The American covert operation in Afghanistan could be carried out by either C.I.A. operatives or Special Operations military troops acting under “Title 50” authority — similar to when Navy SEALs killed Osama bin Laden in Pakistan on a mission run by the spy agency. Such episodes of putting the military under C.I.A. authority became more common in the post-9/11 era as the lines blurred between soldiers and spies.
Understand the Taliban Takeover in Afghanistan
Who are the Taliban? The Taliban arose in 1994 amid the turmoil that came after the withdrawal of Soviet forces from Afghanistan in 1989. They used brutal public punishments, including floggings, amputations and mass executions, to enforce their rules. Here’s more on their origin story and their record as rulers.
But the narrower mission poses its own tests, including recovering from the damage to the C.I.A.’s source networks caused by the abrupt exit from Afghanistan.
Rebuilding America’s information collection will depend in part on electronic eavesdropping and in part on building new networks of human sources, this time from afar, according to former government officials. American officials predicted that Afghan opponents of the Taliban will most likely emerge who will want to help and provide information to the United States.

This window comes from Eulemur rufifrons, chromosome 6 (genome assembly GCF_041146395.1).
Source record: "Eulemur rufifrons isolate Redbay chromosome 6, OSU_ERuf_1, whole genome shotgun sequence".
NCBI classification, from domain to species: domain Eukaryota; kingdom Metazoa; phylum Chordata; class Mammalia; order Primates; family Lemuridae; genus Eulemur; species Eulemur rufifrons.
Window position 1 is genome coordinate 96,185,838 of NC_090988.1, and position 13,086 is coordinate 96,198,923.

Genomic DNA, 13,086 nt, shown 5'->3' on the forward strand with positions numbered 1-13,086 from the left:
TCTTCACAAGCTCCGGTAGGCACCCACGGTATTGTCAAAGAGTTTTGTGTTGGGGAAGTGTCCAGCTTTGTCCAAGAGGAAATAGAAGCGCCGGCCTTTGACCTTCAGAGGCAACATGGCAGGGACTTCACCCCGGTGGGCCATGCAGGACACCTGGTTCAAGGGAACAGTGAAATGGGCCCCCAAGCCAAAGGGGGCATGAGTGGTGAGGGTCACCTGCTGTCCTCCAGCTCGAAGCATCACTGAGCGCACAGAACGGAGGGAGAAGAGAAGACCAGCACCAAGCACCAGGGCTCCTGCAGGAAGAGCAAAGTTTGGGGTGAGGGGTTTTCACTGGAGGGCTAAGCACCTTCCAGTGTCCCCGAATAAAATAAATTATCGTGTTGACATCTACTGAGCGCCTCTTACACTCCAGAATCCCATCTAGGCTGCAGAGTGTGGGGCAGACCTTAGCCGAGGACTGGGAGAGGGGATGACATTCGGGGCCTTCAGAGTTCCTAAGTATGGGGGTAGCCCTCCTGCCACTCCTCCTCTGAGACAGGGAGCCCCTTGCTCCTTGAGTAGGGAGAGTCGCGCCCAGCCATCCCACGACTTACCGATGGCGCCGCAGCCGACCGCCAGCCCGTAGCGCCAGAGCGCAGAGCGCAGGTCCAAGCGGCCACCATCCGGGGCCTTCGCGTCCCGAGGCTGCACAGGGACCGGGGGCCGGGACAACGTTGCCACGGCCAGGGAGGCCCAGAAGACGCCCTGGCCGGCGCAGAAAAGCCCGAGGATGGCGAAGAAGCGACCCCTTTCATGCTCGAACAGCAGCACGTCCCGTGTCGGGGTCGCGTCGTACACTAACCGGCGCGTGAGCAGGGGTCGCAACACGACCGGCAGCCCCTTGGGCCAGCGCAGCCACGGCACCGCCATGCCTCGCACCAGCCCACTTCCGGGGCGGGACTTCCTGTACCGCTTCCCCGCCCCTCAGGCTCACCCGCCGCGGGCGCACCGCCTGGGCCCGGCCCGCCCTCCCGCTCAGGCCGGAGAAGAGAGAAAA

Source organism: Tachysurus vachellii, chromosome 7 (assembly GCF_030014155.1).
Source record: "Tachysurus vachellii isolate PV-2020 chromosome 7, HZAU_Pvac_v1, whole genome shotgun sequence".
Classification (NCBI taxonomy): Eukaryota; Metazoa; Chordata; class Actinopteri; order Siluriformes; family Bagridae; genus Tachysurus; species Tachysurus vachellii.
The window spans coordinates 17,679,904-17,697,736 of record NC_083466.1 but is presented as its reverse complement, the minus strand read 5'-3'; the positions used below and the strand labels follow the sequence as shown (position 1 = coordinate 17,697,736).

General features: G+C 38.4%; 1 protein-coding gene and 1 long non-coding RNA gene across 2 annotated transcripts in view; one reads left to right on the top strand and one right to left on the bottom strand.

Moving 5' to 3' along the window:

And without a large American military presence in Afghanistan, any drone strike against an Islamic State or Qaeda target there will have to depart, for now, from the Persian Gulf. Such long flights reduce the amount of time the planes have to hunt targets, increasing the risk of errors and missed targets. Or they could require a large, and expensive, fleet of drones to be used.
The State Department has yet to secure access to bases in Central Asian states that were once part of the Soviet Union, and it is unclear whether that will happen.
Russia has made clear it opposes any American presence in Central Asia. While the former Soviet states sometimes try to balance Moscow’s influence with agreements with the Americans, Russia exerts far more control than it did 20 years ago, when the United States got access to bases in Uzbekistan, Tajikistan and Kyrgyzstan during the early parts of the war in Afghanistan.